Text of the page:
- I know hybridizers who don’t know there is an established Standard of Point Scoring for daylilies in Exhibitions.
The current AHS Exhibitions System relies wholly on the AHS registration process, which, when functioning correctly, relies wholly on the hybridizer. We have heard again and again that there are 64,000+ daylilies registered that could at any time show up at an exhibition show to compete and there is no way that any panel of 20, let alone 3 judges would know a third of them. To enter any of the AHS Rosette sections, a daylily must be registered with AHS (with the exception of the seedling section- which could be the topic of a whole book by itself.) This relationship between showing daylilies and registering them properly is a tumultuous one. The exhibitor (and the daylily) are penalized if it is not grown to the registered criteria. If a hybridizer registers a daylily at 7", it can only compete in one section of the show, and that is Section 1- Extra Large Flowers (unless it is a popularity poll winner, or exhibited by a youth, but we shall stay on the periphery of those details for the purpose of this discussion…)

If said daylily is registered at 7", but today, at the show is exhibited at about 5.5", it will be penalized some points by the panel of 3 judges that are charged to judge it. It will not be disqualified, it will not be thrown out, it will not lose all its points for form and size. The exhibit will most likely lose a few points for form and/or size and will not make it to the head table to compete for Best In Show, due to the fact that IT IS NOT PERFORMING TO REGISTERED STANDARDS.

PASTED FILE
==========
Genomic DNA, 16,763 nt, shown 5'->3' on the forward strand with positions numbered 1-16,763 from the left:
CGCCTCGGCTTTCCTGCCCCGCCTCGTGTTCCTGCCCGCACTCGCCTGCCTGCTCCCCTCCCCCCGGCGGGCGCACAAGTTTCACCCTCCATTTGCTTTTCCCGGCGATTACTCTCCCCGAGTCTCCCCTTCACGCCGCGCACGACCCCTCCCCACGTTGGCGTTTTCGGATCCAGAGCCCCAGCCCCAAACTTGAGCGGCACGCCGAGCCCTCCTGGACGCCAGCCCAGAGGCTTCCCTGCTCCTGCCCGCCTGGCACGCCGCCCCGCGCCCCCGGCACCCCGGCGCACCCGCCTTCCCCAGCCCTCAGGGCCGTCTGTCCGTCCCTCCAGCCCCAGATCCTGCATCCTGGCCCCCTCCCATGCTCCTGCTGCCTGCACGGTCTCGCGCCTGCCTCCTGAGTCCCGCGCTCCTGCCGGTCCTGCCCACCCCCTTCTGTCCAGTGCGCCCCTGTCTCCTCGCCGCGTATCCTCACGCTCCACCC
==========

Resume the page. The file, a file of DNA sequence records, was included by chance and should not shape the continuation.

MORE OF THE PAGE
AHS registration standards are the cleanest benchmark that judges have to evaluate entries in an exhibition show. Who else would know their flower better than the person who registered it? Who should know the details and intricacies of the flower better than the hybridizer? Well, at least they should.

If all judges on a panel do not know the flower, they can call for the Classification committee at the show to consult the AHS Registration Database to find out the details. What size is it supposed to be? What is its description? If the exhibit on the table doesn’t match the registration details, points are deducted, penalizing both the exhibit and personally disconcerting the exhibitor who is disappointed in the fact they might not have grown the daylily as well as they could, or the hybridizer did not register it properly, or the registrar made some sort of mistake in the data. With that said, I know for a fact that all judges panels at shows do not consult the AHS Registration Database for every flower that they do not personally know.